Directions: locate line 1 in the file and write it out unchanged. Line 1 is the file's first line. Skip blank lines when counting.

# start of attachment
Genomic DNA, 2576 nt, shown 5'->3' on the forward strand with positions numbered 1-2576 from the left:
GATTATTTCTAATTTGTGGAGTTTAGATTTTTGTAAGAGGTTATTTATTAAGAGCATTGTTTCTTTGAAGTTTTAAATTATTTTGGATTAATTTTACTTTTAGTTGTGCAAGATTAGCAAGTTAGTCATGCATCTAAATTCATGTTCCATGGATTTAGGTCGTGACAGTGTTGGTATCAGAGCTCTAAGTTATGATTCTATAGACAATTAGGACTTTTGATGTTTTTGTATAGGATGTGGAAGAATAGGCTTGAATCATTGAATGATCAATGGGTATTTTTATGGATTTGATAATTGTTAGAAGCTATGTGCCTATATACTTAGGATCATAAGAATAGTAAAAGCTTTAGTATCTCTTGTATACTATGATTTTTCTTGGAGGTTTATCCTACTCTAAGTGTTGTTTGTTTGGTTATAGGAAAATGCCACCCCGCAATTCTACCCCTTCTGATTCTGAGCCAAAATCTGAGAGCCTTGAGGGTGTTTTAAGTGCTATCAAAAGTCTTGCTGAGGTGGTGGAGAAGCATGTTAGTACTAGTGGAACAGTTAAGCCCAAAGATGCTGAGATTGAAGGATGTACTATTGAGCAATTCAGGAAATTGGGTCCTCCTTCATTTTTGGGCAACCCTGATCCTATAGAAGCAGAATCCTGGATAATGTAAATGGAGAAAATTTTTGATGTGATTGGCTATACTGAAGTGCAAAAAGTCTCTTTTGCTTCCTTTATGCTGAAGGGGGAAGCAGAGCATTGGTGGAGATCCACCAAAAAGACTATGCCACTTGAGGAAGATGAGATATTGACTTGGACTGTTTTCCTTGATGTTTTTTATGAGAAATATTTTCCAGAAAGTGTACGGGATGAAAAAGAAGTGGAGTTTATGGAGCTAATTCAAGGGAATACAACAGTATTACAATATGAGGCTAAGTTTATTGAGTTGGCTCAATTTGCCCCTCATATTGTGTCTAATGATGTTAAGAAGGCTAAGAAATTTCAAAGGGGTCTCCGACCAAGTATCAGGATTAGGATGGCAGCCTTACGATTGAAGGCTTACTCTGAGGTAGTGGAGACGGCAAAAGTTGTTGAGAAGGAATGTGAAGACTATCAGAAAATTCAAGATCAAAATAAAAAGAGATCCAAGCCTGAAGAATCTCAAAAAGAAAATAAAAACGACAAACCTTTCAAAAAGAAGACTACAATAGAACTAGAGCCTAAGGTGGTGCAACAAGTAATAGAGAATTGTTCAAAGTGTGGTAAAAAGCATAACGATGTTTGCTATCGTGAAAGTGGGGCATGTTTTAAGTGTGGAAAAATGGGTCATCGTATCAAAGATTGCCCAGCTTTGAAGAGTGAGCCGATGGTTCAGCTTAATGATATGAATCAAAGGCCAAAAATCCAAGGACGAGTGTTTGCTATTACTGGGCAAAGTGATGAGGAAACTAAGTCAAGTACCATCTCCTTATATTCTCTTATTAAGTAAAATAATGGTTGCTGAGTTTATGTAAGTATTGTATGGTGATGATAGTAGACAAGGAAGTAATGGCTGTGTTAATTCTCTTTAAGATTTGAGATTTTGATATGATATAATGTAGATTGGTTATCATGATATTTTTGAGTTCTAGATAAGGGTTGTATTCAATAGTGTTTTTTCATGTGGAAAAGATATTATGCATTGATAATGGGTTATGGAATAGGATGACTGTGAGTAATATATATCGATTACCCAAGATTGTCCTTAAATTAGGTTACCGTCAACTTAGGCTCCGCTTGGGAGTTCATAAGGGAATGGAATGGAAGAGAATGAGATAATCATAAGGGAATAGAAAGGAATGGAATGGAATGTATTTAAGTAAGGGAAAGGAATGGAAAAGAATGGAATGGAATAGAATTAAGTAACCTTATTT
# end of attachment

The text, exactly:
Genomic DNA, 2576 nt, shown 5'->3' on the forward strand with positions numbered 1-2576 from the left: